Management and Leadership
Big Data: Making Complex Things Simpler
Dates: Jul 09-10, 2014
Certificate Track: Management and Leadership
Location: Cambridge, Massachusetts
Tuition: $3,300 (excluding accommodations)
Program Days (for certificate credit): 2
"In the past, IT worked primarily with finance to run reports, which were often used to justify decisions leaders had already made. That is changing with big data. Managers are analyzing enormous data sets to discover new patterns and running controlled experiments to test hypothesis. Decision making that was once based on hunches and intuition is now driven by data and knowledge."—Erik Brynjolfsson
Today, businesses can measure their activities and customer relationships with unprecedented precision. As a result, they are awash with data. This is particularly evident in the digital economy, where clickstream data give precisely targeted and real-time insights into consumer behavior, but leading edge companies in every industry are using big data to replace intuition and guesswork.
This new executive program prepares you to understand and lead this revolution in your
collecting many different forms of information gathered from inside and outside your organization
developing new knowledge from that information, for example, discovering patterns of customer behavior
using this information in a collaborative way to improve both productivity and strategic
decision making in real time
Collectively, the practices taught in this program constitute a new kind of "R&D" that draws on the strengths of digitization to speed innovation, increase customer loyalty, and improve execution.
Based on research in MIT’s Media Lab and the MIT Center for Digital Business, Professors Erik Brynjolfsson and Sandy Pentland will explore how big data changes the way IT interacts with the rest of the organization, cutting across business units and functions to create new value, and how it can have a huge impact on business results. They draw on the world-leading research that has made the big data revolution possible.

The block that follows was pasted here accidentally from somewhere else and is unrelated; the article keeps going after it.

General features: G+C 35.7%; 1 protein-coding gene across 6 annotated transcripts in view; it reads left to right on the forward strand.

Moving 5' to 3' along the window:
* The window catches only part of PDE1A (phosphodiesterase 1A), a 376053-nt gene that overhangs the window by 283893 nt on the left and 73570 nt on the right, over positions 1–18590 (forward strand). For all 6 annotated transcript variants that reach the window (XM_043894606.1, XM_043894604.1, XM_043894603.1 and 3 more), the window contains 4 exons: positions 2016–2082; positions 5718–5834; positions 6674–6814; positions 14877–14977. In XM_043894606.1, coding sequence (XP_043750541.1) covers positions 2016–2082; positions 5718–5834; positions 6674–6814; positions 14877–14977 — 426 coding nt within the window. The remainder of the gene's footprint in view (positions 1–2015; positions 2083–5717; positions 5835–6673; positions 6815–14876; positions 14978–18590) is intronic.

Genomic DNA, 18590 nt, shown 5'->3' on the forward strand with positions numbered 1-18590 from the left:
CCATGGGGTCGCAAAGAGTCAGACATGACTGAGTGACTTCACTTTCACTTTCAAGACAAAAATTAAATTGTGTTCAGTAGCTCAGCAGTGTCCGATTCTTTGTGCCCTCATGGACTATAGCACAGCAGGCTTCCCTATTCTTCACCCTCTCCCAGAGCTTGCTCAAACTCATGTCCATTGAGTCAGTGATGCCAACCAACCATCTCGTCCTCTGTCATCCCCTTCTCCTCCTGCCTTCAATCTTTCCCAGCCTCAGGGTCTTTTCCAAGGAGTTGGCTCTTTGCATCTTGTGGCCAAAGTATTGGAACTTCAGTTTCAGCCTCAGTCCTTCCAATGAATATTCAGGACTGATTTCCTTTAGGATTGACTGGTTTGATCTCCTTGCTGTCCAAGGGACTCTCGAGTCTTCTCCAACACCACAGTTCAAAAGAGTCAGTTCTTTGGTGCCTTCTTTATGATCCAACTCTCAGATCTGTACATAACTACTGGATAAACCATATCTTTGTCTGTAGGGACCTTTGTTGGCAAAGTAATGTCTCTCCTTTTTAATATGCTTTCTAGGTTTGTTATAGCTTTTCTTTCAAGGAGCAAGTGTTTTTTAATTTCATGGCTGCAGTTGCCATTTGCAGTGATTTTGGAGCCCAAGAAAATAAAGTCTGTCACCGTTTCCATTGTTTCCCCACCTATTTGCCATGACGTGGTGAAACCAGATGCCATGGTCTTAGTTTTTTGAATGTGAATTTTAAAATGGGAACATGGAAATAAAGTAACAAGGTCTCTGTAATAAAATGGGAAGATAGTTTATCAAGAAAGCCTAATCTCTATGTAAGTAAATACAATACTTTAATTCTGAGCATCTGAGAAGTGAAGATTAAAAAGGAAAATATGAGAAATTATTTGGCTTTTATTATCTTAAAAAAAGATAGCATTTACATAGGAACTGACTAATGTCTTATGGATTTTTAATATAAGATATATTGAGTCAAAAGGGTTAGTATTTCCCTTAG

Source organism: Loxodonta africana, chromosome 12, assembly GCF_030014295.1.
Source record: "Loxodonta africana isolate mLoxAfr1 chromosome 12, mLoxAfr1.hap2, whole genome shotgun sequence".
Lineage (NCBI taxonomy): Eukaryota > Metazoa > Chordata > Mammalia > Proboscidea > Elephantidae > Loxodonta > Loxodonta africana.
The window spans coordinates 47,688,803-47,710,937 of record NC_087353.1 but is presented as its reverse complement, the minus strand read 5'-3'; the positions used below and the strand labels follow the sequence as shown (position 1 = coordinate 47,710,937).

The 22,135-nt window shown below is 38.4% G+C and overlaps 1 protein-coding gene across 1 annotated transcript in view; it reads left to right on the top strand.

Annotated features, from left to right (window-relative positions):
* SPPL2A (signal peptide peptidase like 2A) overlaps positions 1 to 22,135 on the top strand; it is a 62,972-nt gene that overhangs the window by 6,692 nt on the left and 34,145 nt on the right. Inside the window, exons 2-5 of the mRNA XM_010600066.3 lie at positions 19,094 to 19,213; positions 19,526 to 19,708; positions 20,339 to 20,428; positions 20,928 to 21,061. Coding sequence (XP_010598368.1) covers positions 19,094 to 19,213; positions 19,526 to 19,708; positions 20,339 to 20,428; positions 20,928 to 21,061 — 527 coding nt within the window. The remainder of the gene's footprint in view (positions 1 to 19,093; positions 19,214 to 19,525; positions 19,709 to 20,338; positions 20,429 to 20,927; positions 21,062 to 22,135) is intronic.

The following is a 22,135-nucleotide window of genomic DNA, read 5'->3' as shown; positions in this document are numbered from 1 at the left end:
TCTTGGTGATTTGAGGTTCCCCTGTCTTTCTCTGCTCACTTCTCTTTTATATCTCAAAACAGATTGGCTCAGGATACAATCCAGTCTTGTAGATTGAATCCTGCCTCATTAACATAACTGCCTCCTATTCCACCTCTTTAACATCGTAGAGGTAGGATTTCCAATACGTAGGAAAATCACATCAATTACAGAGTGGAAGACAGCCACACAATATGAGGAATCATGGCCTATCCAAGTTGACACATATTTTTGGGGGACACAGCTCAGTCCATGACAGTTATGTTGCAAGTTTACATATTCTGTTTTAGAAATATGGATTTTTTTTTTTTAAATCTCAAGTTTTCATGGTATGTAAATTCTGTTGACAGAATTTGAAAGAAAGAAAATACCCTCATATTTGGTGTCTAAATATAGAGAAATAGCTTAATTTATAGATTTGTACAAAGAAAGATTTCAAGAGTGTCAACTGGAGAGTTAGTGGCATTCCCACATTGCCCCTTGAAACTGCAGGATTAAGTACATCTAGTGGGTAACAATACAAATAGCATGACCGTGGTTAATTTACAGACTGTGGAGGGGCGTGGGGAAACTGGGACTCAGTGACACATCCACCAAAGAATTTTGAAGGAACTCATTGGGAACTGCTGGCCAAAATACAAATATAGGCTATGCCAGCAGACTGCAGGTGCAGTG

Through examples, case studies, and discussion in buzz groups, participants will learn how
organizations are using big data effectively in fields as diverse as marketing, retailing, branches of government and healthcare. The program will encourage participants to apply these concepts in the context of their own organizations—including defining problems that could benefit from the application of big data concepts, brainstorming sources of data, and designing experiments to collect and analyze data in ways that are acceptable to customers—to create new value.
Join the MySloanExecEd Community Group for this program to network with past, present, and future participants.
Participants in this program will learn:
How several key technologies and applications are driving the big data revolution.
How nanodata and nowcasting can be used to improve forecasts and predictions
Common pitfalls in using big data
The design of controlled experiments to sort out causality
Specific case examples from retailing, marketing, real estate, human resources and other applications
How to recognize opportunities in your own industry or function
The organizational and cultural complements and inhibitors to the data-driven decision-making.
How to use the Matrix of Change tool to plan and executing a transition to a data driven organization
The roles of privacy and data ownership
- Develop a concrete action plan